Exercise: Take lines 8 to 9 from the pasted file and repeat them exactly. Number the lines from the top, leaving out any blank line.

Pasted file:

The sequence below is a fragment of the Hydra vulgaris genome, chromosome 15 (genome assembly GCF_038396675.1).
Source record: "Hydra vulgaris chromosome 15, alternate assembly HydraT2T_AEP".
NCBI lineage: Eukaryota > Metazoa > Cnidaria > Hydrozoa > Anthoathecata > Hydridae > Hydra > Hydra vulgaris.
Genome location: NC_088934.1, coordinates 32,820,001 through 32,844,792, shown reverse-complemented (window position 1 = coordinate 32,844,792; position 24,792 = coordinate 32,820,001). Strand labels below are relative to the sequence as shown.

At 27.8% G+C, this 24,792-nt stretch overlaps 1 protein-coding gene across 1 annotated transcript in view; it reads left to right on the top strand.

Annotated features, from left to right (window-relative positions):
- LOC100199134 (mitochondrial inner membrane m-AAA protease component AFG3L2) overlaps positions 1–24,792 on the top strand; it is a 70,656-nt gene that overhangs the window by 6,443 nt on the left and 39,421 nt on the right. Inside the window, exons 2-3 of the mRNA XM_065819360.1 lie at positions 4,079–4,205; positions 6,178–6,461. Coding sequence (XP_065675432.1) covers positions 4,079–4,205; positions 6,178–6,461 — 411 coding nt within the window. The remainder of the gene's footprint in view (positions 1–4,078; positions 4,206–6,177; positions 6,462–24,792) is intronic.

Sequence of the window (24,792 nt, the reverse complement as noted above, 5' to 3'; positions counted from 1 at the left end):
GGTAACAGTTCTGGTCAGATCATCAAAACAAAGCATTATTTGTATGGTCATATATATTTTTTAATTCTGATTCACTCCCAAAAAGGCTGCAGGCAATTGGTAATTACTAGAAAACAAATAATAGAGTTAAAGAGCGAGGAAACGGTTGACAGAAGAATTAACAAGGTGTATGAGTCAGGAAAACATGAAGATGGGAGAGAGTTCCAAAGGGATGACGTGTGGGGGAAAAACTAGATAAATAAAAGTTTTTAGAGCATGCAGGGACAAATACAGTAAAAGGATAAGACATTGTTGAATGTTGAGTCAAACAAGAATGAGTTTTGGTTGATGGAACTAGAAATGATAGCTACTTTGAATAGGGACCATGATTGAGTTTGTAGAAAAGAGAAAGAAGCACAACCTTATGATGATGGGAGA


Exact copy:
Sequence of the window (24,792 nt, the reverse complement as noted above, 5' to 3'; positions counted from 1 at the left end):
GGTAACAGTTCTGGTCAGATCATCAAAACAAAGCATTATTTGTATGGTCATATATATTTTTTAATTCTGATTCACTCCCAAAAAGGCTGCAGGCAATTGGTAATTACTAGAAAACAAATAATAGAGTTAAAGAGCGAGGAAACGGTTGACAGAAGAATTAACAAGGTGTATGAGTCAGGAAAACATGAAGATGGGAGAGAGTTCCAAAGGGATGACGTGTGGGGGAAAAACTAGATAAATAAAAGTTTTTAGAGCATGCAGGGACAAATACAGTAAAAGGATAAGACATTGTTGAATGTTGAGTCAAACAAGAATGAGTTTTGGTTGATGGAACTAGAAATGATAGCTACTTTGAATAGGGACCATGATTGAGTTTGTAGAAAAGAGAAAGAAGCACAACCTTATGATGATGGGAGA